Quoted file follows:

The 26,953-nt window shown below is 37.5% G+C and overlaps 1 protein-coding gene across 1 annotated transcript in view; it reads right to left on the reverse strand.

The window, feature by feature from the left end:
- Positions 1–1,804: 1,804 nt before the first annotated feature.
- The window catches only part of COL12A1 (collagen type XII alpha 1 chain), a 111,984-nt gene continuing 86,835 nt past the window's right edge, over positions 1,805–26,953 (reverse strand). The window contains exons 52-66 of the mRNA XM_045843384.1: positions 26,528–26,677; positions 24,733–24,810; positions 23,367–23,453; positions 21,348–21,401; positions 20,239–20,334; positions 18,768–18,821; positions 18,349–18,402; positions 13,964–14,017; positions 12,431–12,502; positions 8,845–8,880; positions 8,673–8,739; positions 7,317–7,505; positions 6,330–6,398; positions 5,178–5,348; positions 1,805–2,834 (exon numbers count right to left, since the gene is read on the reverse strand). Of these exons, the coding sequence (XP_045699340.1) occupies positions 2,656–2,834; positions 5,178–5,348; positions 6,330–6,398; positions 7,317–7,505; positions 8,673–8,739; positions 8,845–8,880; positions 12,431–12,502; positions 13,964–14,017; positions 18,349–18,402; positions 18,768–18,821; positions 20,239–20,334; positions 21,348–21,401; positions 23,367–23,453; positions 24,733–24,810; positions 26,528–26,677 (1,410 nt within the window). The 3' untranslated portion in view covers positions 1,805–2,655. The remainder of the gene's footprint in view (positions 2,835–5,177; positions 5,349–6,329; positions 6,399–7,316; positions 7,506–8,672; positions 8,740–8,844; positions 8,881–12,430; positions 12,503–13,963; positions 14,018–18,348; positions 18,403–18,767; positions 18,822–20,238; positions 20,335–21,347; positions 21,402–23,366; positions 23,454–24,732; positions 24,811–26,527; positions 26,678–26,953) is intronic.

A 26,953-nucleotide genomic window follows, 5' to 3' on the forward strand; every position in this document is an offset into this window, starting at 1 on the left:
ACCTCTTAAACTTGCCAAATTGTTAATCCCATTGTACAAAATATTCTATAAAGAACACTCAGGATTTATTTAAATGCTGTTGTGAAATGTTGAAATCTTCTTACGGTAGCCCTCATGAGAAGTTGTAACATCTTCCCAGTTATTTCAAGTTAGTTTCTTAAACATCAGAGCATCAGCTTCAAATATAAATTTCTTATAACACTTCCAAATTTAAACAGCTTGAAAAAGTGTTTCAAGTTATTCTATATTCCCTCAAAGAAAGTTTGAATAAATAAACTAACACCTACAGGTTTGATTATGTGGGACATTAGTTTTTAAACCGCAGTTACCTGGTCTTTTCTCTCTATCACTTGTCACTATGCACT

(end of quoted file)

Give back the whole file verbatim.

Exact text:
The 26,953-nt window shown below is 37.5% G+C and overlaps 1 protein-coding gene across 1 annotated transcript in view; it reads right to left on the reverse strand.

The window, feature by feature from the left end:
- Positions 1–1,804: 1,804 nt before the first annotated feature.
- The window catches only part of COL12A1 (collagen type XII alpha 1 chain), a 111,984-nt gene continuing 86,835 nt past the window's right edge, over positions 1,805–26,953 (reverse strand). The window contains exons 52-66 of the mRNA XM_045843384.1: positions 26,528–26,677; positions 24,733–24,810; positions 23,367–23,453; positions 21,348–21,401; positions 20,239–20,334; positions 18,768–18,821; positions 18,349–18,402; positions 13,964–14,017; positions 12,431–12,502; positions 8,845–8,880; positions 8,673–8,739; positions 7,317–7,505; positions 6,330–6,398; positions 5,178–5,348; positions 1,805–2,834 (exon numbers count right to left, since the gene is read on the reverse strand). Of these exons, the coding sequence (XP_045699340.1) occupies positions 2,656–2,834; positions 5,178–5,348; positions 6,330–6,398; positions 7,317–7,505; positions 8,673–8,739; positions 8,845–8,880; positions 12,431–12,502; positions 13,964–14,017; positions 18,349–18,402; positions 18,768–18,821; positions 20,239–20,334; positions 21,348–21,401; positions 23,367–23,453; positions 24,733–24,810; positions 26,528–26,677 (1,410 nt within the window). The 3' untranslated portion in view covers positions 1,805–2,655. The remainder of the gene's footprint in view (positions 2,835–5,177; positions 5,349–6,329; positions 6,399–7,316; positions 7,506–8,672; positions 8,740–8,844; positions 8,881–12,430; positions 12,503–13,963; positions 14,018–18,348; positions 18,403–18,767; positions 18,822–20,238; positions 20,335–21,347; positions 21,402–23,366; positions 23,454–24,732; positions 24,811–26,527; positions 26,678–26,953) is intronic.

A 26,953-nucleotide genomic window follows, 5' to 3' on the forward strand; every position in this document is an offset into this window, starting at 1 on the left:
ACCTCTTAAACTTGCCAAATTGTTAATCCCATTGTACAAAATATTCTATAAAGAACACTCAGGATTTATTTAAATGCTGTTGTGAAATGTTGAAATCTTCTTACGGTAGCCCTCATGAGAAGTTGTAACATCTTCCCAGTTATTTCAAGTTAGTTTCTTAAACATCAGAGCATCAGCTTCAAATATAAATTTCTTATAACACTTCCAAATTTAAACAGCTTGAAAAAGTGTTTCAAGTTATTCTATATTCCCTCAAAGAAAGTTTGAATAAATAAACTAACACCTACAGGTTTGATTATGTGGGACATTAGTTTTTAAACCGCAGTTACCTGGTCTTTTCTCTCTATCACTTGTCACTATGCACT